How do you spend the first 30 minutes of every day? What are your morning rituals? These are simple questions, but, the answers that you give have everything to do with your health, happiness and wealth after 60.
Over the last few years, I have talked with hundreds of baby boomers. During this time, I have noticed a pattern. The ones that seem to be the most successful, at least in terms of health, happiness and wealth, are the ones who follow simple rules. Of course, not everyone has the same routine, but, here are a few of the most popular activities that the most successful people among us focus on every morning.
Over the last few years, more and more women have chosen to live in communities. In theory, this living situation is similar to the communes that many women were at least aware of in their 20s. In those days, women chose to live together for philosophical reasons. For example, many women found that this living session provided an outlet for their bohemian style and desire for experimentation.
When you think about the typical Aikido student, you probably don’t picture someone in their 80s. You certainly don’t think about your elderly parents. After all, Aikido, at least the way that it is portrayed in movies, involves a lot of throwing – and just as much falling. As with any martial art, it’s easy to think of Aikido as being “too dangerous” for someone older to try. But, is this really the case?
Boomerly, a new discovery and messaging service that helps older adults to build meaningful friendships with people who share their interests, launched today.
Zug, Switzerland, June 5, 2015 – Sixty and Me, one of the largest online communities of baby boomer women, today announced the public availability of their new online service, Boomerly, at http://www.boomerly.com.
Loneliness is a taboo subject. In fact, most of us would rather admit to having an affair or carrying too much credit card debt than to admit that we are feeling lonely. I’m not sure why this is.
Perhaps we see loneliness as a personal failing. Or, maybe we just don’t want to be associated with the images that are connected to loneliness in the media.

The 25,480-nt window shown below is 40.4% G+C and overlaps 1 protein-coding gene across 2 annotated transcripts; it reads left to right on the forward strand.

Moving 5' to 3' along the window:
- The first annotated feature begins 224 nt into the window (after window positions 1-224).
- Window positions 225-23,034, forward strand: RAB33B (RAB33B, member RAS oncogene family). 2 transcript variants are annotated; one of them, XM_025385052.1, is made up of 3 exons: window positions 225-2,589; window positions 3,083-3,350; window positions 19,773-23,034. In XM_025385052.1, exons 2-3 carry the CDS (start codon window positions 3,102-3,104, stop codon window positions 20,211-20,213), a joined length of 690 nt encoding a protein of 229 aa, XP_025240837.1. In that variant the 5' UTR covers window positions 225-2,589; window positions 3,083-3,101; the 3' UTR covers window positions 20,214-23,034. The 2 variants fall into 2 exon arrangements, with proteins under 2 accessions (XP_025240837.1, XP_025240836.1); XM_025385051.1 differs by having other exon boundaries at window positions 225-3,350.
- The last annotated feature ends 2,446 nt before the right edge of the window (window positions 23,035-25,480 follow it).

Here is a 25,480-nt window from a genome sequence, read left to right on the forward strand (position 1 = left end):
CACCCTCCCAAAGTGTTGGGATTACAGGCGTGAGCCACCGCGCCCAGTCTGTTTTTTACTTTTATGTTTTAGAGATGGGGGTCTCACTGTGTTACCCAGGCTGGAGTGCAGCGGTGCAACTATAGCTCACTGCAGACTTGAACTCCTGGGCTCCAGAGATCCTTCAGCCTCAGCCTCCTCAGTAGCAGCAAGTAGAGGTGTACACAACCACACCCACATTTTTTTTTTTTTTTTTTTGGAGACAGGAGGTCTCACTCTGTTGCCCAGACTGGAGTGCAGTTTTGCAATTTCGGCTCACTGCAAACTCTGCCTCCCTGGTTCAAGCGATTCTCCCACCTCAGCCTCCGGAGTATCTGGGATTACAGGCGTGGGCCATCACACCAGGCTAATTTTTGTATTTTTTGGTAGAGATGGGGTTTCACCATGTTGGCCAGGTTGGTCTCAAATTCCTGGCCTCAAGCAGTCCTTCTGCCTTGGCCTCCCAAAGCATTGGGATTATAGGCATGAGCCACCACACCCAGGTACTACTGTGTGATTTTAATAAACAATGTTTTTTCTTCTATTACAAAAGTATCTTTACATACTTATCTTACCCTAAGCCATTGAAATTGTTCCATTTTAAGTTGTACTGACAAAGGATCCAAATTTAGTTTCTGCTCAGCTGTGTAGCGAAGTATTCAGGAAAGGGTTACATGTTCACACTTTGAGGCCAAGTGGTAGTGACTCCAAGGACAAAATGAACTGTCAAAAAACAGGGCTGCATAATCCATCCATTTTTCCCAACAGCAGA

The truth is that loneliness is nothing to be ashamed of. After all, everyone experiences loneliness at some point.
Women over 60 are used to dealing with stress. Over the course of our lives, we have raised families, navigated careers, built relationships and travelled the world. Many of us have experienced a divorce, separation or death in the family. Through it all, we have emerged stronger than ever.
I love Facebook. It is by far the most powerful tool for keeping up to date with the people in your social network. Like many of you, I have come to rely on the service to know where in the world my friends and family are and what fabulous adventures they are having. There’s a problem though. According to several studies, in certain situations, using Facebook can actually make you more anxious or even depressed.
When we are children, our dreams are limited only by our imagination. But, the time we reach our 60th birthday, many of us have had our crazy ideas and wild fantasies beaten out of us by a cold, cruel world.
The good news is that life after 60 offers the possibility for a second childhood.
If you tell someone that you are dealing with loneliness, they will probably give you a list of a hundred things that you can do to meet other people. They may say, “If you’re feeling lonely, why don’t you just take up a new sport, join a dating site, go dancing or find a book club?” If only it were that simple!
A few weeks ago, I asked the women in our community whether they thought getting in shape after 50 was possible. For the most part, they were positive about their prospects for finding fitness after 50. However, as I read through the comments, one response to my question stood out.